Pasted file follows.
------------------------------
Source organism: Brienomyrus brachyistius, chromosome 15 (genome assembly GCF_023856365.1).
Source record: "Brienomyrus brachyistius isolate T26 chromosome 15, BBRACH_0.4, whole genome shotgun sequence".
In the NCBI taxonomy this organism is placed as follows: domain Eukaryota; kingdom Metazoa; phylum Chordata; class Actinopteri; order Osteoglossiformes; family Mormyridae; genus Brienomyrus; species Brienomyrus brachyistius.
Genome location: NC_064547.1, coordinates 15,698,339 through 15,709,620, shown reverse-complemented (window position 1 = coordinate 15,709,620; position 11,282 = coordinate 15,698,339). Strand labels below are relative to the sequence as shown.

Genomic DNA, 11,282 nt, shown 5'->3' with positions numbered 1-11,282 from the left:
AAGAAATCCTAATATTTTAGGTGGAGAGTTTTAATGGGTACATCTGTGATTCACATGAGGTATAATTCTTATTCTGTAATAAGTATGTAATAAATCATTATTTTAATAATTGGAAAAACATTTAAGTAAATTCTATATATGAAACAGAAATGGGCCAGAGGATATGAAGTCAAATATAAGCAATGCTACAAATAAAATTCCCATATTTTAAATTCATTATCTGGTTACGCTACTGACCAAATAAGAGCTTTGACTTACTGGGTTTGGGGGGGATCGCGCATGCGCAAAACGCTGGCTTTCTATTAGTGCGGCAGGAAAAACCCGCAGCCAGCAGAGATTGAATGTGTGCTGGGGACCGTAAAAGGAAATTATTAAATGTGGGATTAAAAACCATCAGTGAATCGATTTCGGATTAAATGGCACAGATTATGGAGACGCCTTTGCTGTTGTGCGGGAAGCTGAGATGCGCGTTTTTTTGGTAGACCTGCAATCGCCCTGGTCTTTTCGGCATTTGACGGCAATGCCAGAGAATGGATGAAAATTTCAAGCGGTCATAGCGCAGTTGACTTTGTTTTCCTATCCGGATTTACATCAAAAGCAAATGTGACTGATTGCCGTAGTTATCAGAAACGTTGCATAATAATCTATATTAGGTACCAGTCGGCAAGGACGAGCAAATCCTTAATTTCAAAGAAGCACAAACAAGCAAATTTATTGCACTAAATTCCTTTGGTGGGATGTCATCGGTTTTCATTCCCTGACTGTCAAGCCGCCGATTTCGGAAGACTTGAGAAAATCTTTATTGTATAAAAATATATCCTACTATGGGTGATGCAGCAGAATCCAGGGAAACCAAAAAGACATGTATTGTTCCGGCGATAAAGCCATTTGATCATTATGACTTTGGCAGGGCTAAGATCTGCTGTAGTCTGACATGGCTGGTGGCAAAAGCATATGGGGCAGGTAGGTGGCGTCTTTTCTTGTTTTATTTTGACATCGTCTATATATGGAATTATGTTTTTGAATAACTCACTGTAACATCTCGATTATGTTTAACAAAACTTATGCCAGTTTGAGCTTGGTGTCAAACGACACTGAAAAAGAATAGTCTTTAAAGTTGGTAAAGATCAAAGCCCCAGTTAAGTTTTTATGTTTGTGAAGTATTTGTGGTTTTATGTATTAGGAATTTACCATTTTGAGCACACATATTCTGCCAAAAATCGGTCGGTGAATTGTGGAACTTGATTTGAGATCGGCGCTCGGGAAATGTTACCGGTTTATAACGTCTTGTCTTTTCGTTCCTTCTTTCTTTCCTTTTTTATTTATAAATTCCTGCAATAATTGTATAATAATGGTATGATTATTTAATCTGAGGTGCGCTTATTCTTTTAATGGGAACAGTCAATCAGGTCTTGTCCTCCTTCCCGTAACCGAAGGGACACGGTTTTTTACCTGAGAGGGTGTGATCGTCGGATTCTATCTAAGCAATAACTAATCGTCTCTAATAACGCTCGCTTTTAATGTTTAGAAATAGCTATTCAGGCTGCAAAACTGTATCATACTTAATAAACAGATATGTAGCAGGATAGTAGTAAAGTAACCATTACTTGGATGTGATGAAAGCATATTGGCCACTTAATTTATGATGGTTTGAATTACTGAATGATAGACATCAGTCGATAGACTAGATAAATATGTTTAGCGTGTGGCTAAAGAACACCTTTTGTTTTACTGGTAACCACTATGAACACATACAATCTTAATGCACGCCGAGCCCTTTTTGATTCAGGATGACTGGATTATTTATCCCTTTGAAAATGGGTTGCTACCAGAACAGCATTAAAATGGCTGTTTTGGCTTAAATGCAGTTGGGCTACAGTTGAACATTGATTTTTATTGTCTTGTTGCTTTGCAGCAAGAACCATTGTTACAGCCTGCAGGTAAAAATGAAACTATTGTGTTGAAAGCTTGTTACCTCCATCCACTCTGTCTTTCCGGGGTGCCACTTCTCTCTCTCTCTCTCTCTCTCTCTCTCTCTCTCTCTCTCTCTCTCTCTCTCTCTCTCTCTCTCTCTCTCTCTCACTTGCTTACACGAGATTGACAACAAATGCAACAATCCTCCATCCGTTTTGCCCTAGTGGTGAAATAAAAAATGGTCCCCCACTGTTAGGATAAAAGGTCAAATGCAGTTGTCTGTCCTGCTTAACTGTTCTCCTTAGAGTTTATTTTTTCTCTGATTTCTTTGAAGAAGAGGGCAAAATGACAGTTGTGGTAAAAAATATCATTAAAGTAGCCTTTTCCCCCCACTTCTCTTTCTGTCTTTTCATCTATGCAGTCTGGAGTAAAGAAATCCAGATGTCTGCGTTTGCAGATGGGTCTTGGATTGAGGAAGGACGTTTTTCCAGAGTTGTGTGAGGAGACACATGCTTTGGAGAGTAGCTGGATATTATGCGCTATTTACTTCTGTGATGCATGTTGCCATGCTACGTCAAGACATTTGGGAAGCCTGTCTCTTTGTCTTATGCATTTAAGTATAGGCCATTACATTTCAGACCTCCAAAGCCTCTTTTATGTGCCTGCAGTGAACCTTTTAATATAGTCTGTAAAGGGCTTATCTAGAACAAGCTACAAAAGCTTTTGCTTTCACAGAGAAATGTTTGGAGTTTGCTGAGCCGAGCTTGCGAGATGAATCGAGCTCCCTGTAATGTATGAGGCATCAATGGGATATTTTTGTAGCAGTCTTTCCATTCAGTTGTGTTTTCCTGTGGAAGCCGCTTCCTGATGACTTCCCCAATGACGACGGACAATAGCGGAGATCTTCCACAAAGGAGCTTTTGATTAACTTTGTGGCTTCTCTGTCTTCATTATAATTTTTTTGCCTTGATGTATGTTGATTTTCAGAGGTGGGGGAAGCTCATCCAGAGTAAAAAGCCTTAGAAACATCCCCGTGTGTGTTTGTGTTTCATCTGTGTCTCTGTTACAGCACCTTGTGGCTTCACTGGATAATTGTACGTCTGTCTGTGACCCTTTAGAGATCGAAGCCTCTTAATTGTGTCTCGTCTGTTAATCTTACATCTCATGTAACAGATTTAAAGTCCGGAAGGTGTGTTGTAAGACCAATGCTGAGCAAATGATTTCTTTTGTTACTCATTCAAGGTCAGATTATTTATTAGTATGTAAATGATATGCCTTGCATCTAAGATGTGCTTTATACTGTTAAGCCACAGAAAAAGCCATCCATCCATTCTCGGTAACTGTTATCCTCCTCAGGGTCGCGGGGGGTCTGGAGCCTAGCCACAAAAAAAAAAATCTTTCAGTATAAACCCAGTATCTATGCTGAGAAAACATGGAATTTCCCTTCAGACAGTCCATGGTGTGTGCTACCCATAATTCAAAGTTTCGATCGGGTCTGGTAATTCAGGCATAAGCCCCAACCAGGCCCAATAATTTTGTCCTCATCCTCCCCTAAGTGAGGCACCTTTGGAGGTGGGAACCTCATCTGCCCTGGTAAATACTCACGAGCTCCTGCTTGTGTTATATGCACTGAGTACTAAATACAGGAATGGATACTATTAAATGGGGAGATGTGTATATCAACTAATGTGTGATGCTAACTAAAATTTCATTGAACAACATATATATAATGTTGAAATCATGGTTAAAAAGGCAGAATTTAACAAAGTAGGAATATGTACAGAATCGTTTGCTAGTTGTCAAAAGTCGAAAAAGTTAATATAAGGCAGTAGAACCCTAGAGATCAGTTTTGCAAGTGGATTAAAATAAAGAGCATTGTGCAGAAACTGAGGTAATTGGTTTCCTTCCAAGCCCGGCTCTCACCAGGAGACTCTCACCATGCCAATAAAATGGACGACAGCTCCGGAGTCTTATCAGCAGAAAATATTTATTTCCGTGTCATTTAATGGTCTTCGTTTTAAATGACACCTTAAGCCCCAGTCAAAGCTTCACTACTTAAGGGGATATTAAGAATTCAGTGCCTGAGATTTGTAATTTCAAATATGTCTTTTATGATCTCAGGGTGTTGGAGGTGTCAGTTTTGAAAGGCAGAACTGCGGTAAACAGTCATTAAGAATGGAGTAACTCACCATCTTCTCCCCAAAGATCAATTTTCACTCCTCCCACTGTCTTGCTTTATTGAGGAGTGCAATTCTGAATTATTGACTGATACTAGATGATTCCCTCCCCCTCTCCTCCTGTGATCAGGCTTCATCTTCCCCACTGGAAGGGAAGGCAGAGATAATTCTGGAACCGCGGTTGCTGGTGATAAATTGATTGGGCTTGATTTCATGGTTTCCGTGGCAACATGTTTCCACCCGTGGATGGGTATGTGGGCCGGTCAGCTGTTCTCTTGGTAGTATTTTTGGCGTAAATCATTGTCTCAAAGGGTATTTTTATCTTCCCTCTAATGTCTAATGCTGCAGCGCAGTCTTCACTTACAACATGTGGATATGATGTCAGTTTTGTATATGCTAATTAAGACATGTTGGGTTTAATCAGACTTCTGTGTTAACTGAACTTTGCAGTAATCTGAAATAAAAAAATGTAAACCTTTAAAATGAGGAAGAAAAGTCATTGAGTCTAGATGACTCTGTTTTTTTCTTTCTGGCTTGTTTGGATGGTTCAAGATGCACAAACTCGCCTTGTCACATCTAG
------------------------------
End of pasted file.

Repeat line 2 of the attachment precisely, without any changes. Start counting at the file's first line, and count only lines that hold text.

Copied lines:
Source record: "Brienomyrus brachyistius isolate T26 chromosome 15, BBRACH_0.4, whole genome shotgun sequence".